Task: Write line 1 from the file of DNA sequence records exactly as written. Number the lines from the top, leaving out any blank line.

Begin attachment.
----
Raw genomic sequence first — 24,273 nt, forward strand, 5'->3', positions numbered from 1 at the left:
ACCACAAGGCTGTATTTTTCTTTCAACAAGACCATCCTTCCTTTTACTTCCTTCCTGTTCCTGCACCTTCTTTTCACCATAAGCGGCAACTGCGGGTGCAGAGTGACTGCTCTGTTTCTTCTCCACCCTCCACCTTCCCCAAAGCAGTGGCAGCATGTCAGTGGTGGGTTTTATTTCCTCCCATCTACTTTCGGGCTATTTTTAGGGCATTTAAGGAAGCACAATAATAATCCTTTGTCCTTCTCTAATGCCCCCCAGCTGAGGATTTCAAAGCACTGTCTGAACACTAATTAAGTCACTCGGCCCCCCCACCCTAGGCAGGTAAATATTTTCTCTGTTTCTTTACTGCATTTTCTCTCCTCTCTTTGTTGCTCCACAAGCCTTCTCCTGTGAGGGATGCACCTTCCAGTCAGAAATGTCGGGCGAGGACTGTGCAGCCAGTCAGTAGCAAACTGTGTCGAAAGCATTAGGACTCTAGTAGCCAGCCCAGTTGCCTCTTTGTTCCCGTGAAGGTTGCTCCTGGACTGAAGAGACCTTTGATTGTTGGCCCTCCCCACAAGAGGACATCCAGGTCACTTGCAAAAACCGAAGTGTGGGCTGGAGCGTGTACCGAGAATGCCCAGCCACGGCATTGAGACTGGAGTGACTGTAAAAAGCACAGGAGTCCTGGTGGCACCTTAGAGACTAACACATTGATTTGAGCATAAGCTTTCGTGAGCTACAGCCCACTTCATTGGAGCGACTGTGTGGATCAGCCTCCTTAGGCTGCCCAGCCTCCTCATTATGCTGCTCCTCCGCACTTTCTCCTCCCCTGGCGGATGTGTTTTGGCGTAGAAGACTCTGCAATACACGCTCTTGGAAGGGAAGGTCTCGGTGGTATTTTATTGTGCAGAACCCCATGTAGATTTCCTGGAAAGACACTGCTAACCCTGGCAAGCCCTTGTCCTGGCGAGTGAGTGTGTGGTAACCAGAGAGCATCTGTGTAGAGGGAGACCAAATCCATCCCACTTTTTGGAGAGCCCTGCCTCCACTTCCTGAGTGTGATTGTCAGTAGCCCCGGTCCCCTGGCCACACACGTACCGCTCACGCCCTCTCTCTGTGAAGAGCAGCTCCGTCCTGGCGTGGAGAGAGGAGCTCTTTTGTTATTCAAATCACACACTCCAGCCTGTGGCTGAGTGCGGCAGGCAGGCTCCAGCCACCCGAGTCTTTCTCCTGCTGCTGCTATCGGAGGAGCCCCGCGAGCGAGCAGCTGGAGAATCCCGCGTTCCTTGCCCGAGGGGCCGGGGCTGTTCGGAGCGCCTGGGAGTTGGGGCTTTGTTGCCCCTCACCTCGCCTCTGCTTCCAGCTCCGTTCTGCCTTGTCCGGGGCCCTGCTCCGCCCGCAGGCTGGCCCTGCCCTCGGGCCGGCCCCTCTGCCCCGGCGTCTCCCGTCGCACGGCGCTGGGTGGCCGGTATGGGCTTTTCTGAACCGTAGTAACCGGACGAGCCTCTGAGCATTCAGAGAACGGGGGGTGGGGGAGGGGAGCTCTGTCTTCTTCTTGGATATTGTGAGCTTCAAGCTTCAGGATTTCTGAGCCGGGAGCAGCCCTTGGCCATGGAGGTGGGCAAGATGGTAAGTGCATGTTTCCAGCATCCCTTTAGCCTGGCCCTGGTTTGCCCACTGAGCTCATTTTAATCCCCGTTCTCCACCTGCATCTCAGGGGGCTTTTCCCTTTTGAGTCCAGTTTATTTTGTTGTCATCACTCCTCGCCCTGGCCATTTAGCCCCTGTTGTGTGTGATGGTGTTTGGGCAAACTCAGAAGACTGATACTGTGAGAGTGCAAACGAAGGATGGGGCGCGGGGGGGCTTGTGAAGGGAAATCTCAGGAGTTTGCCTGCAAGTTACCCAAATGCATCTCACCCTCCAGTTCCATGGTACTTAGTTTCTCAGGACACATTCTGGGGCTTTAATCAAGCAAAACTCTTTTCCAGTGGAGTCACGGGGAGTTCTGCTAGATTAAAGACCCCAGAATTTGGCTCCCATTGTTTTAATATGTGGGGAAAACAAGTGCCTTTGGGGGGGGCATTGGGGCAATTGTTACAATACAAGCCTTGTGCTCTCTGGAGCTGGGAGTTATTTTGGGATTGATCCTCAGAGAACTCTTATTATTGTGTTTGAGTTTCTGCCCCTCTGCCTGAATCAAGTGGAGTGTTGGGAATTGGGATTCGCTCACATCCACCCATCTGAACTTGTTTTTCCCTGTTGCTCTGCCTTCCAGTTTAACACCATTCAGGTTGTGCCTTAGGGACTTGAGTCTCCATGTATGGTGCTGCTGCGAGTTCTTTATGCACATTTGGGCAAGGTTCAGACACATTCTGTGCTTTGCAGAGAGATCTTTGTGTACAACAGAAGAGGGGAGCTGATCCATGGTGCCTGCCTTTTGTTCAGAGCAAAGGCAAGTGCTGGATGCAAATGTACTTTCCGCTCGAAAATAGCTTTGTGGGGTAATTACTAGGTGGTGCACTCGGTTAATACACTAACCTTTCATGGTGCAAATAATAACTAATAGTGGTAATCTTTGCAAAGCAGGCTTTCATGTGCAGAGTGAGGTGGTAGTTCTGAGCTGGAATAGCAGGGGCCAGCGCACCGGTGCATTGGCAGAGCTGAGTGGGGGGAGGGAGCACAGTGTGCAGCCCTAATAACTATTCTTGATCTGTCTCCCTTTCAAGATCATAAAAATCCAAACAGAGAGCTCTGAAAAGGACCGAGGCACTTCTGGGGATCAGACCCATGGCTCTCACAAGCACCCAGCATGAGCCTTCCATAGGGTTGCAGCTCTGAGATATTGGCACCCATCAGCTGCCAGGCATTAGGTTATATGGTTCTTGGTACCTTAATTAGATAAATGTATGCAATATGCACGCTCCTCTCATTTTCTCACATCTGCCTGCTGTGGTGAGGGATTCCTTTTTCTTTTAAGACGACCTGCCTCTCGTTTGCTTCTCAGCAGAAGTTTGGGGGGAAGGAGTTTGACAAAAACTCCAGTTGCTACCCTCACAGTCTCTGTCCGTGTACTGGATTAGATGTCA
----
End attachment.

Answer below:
Raw genomic sequence first — 24,273 nt, forward strand, 5'->3', positions numbered from 1 at the left: